You know that it can be a challenge to get your partner’s attention if they have untreated hearing loss. Their name is the first thing you try saying. You say “Greg”, but you get no answer because you used an indoor volume level. You try raising your volume and saying Greg’s name again but he still doesn’t hear you. So finally, you shout.
And that’s when Greg spins around with absolutely no awareness of his comedic timing and says grouchily, “why are you shouting?”
It’s not just stubbornness and impatience that create this interaction. Hypersensitivity to loud sound is often documented in those with hearing loss. So it makes sense that Greg gets cranky when you shout his name after he repeatedly fails to hear you when you talk to him at a normal volume.
Can loud sounds seem louder with hearing loss?
So, hearing loss is sort of curious. Typical, hearing loss will cause your hearing to decline, particularly if it goes untreated. But every now and then, you’ll watch a Michael Bay movie, or be talking with someone, or be having dinner in a restaurant, and things will get really loud. Uncomfortably loud. Maybe it’s somebody yelling to get your attention or one of the explosions in the latest Transformers film, it just gets really loud really fast.
And you’ll think: Why am I so sensitive to loud noise?
Which can also make you feel a bit cranky, honestly. Many individuals will feel like they’re going mad when they notice this. They have a hard time identifying how loud things are. You have a sudden sensitivity to loud sounds even as your friends and family are pointing out your very noticeable hearing loss symptoms. How is that possible?
The cause of this noise sensitivity is a condition called auditory recruitment. Here’s how it works:
- The interior of your ears are covered with tiny hairs called stereocilia. These hairs vibrate when soundwaves enter your ears and this vibration is then translated to sounds by your brain.
- Damage to these hairs is what produces age-related sensorineural hearing loss. Loud sounds can degrade the hairs over time, and once they are damaged, they are unable to heal. As a result, your hearing becomes less sensitive. Your level of hearing loss will be increasingly worse the more hairs that are damaged.
- But this isn’t an evenly occurring process. There will be a combination of healthy and damaged hairs.
- So when you hear a loud noise, the impaired hairs “recruit” the healthy hairs (hence the name of the condition) to send a warning message to your brain. So, suddenly, everything is really loud because all of your stereocilia are firing (just like they would with any other loud sound).
Think about it this way: That Michael Bay explosion is loud but everything else is quiet. So it will seem louder, when that Michael Bay explosion occurs, than it normally would.
Isn’t that the same as hyperacusis?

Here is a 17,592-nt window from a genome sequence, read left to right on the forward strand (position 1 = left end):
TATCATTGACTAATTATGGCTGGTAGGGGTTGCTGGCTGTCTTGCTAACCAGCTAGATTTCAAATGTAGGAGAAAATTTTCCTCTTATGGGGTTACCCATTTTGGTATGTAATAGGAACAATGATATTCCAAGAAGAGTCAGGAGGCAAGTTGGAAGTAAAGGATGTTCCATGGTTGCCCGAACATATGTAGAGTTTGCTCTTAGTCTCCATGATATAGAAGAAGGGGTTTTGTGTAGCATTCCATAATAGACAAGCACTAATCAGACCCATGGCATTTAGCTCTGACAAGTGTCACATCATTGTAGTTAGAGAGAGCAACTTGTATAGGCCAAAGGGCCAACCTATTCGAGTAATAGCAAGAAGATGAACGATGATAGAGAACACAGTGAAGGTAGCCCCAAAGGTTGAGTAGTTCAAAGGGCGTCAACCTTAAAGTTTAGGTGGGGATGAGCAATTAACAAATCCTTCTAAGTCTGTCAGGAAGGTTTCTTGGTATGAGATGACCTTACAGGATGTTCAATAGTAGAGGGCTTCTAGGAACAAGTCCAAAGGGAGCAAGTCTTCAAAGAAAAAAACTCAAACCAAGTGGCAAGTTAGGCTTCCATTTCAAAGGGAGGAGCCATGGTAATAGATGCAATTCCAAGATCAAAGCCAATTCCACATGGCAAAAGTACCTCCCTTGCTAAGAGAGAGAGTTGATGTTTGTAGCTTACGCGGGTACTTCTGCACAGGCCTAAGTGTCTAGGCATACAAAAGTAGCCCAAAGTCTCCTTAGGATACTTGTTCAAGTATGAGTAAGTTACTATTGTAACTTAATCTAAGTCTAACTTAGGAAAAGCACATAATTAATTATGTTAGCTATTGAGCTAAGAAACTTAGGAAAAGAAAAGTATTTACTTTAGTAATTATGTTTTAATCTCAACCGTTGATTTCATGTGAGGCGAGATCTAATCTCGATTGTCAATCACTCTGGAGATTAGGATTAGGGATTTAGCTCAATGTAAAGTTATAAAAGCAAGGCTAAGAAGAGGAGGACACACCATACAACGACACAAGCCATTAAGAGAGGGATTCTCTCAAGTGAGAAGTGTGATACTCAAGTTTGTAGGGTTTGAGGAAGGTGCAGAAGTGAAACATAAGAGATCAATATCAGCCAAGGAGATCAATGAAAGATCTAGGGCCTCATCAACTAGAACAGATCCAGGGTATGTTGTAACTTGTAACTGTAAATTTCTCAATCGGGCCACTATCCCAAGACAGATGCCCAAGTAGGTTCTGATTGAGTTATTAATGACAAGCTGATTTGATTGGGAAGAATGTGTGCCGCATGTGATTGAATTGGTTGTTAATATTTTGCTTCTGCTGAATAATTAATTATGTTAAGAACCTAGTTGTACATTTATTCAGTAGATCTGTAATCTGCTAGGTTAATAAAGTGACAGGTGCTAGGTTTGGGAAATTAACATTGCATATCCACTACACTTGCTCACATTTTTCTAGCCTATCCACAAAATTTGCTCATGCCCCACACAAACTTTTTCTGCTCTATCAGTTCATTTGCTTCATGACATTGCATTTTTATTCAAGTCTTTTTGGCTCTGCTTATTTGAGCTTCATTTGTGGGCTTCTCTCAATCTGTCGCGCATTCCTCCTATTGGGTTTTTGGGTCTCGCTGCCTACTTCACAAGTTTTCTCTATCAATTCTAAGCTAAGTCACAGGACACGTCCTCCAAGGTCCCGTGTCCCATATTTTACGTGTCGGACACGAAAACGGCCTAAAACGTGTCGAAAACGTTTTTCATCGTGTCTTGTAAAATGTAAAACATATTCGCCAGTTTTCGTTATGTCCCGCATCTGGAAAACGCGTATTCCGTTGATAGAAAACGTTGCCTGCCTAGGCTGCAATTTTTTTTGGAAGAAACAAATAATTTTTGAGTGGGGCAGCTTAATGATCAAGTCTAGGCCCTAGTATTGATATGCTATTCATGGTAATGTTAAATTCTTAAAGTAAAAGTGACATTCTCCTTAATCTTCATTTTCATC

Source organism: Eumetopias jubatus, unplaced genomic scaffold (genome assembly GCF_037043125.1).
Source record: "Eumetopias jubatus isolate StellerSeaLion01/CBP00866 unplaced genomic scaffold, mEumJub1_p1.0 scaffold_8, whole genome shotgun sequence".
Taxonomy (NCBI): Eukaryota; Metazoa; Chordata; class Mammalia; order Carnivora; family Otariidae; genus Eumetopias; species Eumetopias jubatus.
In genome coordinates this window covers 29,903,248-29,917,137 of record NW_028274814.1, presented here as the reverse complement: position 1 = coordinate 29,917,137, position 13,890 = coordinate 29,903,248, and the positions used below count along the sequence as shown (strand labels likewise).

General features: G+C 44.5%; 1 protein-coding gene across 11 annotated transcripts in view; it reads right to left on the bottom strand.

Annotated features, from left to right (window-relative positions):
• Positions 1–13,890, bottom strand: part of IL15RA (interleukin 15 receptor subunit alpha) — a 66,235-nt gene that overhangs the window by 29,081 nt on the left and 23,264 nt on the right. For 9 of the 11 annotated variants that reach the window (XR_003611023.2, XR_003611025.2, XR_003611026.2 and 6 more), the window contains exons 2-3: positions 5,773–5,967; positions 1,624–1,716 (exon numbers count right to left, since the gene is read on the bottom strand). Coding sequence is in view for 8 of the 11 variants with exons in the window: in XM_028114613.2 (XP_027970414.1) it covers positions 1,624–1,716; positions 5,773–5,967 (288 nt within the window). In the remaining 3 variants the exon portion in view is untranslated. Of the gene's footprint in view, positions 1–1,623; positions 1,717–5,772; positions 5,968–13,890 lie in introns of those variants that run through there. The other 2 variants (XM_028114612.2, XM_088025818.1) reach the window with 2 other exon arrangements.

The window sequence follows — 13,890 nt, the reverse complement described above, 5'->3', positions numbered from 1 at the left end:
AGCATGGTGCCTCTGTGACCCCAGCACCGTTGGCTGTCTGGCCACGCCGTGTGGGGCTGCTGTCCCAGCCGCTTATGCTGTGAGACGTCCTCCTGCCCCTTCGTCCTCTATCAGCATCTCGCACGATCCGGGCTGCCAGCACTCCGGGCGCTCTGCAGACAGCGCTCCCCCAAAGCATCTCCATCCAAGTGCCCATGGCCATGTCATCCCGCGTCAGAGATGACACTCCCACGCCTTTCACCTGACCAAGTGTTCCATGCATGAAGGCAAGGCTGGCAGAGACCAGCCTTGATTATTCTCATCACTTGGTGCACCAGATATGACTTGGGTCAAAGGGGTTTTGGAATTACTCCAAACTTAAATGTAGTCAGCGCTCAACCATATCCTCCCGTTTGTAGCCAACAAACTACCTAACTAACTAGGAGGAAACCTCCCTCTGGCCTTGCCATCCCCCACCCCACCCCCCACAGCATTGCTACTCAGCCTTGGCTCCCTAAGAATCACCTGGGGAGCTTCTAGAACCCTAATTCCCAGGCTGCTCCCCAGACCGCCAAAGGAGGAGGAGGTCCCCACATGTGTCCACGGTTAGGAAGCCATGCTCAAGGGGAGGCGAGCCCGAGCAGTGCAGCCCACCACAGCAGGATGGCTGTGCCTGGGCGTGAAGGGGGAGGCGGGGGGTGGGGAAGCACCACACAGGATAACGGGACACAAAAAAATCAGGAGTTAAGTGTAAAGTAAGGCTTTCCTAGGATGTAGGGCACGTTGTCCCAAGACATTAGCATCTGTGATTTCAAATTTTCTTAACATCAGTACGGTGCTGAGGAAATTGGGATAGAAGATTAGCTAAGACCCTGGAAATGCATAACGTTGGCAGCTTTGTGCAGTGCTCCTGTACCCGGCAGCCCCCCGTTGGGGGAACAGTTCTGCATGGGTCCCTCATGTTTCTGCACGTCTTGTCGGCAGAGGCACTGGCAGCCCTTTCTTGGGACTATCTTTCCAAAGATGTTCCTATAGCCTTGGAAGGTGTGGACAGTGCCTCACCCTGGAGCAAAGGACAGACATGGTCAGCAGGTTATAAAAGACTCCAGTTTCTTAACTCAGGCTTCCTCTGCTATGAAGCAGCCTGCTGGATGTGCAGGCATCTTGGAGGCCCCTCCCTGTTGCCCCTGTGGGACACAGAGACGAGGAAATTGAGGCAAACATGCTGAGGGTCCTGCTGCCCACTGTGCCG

You may think that these symptoms sound a bit familiar. There is a condition called hyperacusis that has comparable symptoms and the two are frequently confused. When you first compare them, this confusion is easy to understand. Auditory recruitment is a condition where you have a sensitivity to loud noises, and hyperacusis is a condition where sounds very abruptly get loud.
But here are a few substantial differences:
- While hyperacusis has no connection to hearing loss, there is a direct link between auditory recruitment and hearing loss.
- When you have hyperacusis, noises that are at an objectively normal volume seem extremely loud to you. Think about it this way: When you have auditory recruitment, a shout sounds like a shout; but when you have hyperacusis, a whisper could sound like a shout.
- Hyperacusis comes with pain. Literally. Feeling pain is common for individuals who have hyperacusis. With auditory recruitment, that’s usually not the case.
At the end of the day, auditory recruitment and hyperacusis have a few superficially similar symptoms. But they are entirely different conditions.
Can auditory recruitment be managed?
There’s no cure for hearing loss and that’s the bad news. Your hearing will never come back once it goes. Treatment of hearing loss can largely prevent this.
The same is true of auditory recruitment. Fortunately, there are ways to successfully treat auditory recruitment. In most cases, that treatment will include hearing aids. And those hearing aids have to be specially calibrated. So it will be necessary to make an appointment with us.
The precise frequencies of sound that are causing your auditory recruitment will be determined. Then your hearing aids will be dialed in to reduce the volume of those wavelengths. It’s kind of like magic, but it’s using science and technology (so, not really like magic at all, but it works really effectively is what we’re trying to communicate here).
Only certain types of hearing aid will be successful. The symptoms can’t be managed with over-the-counter hearing devices because they lack the technological sophistication.
Contact us for an appointment
It’s essential that you know that you can get relief from your sensitivity to loud sound. The bonus is that your new hearing aid will make everything sound clearer.
But making an appointment is the starting point. This hypersensitivity is a normal part of the hearing loss process, it happens to lots and lots of people.
It doesn’t need to keep making you miserable.